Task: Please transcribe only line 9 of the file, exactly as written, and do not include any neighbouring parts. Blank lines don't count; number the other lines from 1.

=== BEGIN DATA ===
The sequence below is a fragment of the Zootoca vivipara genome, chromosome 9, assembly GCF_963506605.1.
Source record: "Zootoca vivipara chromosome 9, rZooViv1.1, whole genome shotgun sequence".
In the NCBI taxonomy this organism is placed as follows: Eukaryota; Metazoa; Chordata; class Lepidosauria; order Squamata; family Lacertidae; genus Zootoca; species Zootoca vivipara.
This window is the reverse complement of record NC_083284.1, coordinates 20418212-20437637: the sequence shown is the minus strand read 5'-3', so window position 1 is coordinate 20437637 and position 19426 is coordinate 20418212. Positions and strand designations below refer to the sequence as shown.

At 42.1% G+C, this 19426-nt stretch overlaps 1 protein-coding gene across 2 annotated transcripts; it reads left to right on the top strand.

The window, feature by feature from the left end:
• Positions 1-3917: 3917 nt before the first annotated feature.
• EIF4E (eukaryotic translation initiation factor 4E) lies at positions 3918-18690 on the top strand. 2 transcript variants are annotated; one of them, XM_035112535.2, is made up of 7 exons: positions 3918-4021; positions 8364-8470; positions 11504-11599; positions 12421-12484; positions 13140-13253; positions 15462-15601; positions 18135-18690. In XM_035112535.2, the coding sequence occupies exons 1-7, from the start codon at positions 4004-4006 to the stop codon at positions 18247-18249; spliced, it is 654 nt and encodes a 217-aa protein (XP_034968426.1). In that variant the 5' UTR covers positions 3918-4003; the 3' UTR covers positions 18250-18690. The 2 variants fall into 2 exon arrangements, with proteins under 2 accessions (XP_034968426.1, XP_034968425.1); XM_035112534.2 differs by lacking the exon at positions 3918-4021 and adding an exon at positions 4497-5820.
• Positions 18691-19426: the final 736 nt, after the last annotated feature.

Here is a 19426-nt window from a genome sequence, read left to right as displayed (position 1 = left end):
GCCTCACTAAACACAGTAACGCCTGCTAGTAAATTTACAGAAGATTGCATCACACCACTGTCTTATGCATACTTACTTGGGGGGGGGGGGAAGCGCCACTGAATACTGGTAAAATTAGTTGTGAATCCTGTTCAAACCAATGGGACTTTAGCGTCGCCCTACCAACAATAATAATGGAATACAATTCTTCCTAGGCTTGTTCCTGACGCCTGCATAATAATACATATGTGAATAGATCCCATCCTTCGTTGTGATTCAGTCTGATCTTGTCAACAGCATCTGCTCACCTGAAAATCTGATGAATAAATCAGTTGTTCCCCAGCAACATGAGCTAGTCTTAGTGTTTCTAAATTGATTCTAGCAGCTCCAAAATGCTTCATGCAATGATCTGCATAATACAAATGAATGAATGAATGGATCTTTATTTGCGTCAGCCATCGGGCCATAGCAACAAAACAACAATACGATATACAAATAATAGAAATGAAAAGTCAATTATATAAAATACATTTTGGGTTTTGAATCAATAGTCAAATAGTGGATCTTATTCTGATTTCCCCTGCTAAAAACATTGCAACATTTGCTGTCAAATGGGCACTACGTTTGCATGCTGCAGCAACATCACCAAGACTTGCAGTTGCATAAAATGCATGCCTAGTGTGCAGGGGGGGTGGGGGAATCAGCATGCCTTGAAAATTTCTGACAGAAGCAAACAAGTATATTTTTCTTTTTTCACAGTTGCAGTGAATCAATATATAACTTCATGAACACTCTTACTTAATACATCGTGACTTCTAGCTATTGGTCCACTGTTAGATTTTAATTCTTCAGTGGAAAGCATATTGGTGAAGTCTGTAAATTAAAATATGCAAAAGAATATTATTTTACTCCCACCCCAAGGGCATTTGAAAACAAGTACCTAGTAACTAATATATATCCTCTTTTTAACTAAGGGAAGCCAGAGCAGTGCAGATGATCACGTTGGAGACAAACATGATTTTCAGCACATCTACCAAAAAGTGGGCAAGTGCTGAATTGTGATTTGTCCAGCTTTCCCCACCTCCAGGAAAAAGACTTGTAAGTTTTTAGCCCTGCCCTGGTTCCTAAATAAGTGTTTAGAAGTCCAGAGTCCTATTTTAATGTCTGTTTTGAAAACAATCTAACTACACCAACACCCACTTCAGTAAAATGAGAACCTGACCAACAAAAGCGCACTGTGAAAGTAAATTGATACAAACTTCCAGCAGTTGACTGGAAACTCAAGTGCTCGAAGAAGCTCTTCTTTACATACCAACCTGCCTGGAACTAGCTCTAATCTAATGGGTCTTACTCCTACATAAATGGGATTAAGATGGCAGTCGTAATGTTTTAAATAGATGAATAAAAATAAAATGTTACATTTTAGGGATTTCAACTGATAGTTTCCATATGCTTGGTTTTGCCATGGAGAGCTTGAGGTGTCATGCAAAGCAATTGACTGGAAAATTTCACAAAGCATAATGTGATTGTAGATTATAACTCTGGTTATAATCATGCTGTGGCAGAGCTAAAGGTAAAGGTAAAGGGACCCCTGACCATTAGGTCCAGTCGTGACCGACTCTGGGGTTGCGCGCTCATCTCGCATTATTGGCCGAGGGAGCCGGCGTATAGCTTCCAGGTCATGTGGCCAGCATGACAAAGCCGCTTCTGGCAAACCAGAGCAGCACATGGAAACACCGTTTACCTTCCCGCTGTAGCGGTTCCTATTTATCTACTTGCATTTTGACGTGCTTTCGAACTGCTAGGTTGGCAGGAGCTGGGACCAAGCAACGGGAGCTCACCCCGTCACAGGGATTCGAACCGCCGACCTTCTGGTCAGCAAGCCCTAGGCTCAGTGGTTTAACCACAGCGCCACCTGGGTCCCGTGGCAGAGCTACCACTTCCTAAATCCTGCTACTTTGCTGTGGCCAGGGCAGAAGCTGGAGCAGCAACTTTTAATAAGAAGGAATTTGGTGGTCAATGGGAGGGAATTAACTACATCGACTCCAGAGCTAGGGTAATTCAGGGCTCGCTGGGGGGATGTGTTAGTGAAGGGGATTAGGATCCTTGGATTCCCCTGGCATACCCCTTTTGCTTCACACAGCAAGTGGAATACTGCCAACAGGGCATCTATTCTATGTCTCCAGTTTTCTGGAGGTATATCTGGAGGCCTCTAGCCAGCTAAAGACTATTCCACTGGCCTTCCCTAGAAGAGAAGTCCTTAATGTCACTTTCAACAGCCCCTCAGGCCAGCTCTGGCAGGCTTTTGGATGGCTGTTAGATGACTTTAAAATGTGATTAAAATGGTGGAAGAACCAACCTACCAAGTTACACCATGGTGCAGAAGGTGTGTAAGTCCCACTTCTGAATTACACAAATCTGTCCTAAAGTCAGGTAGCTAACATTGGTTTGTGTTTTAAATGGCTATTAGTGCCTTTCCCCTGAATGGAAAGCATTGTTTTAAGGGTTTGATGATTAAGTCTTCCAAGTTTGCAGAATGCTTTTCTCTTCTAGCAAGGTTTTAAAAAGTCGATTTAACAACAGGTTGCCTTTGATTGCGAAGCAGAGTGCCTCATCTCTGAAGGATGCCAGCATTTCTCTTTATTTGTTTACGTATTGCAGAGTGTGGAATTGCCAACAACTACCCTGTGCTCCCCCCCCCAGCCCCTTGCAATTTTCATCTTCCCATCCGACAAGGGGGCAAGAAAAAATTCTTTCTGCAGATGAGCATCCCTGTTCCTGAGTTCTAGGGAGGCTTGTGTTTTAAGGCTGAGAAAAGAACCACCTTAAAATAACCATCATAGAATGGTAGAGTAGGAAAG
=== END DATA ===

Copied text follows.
• Positions 18691-19426: the final 736 nt, after the last annotated feature.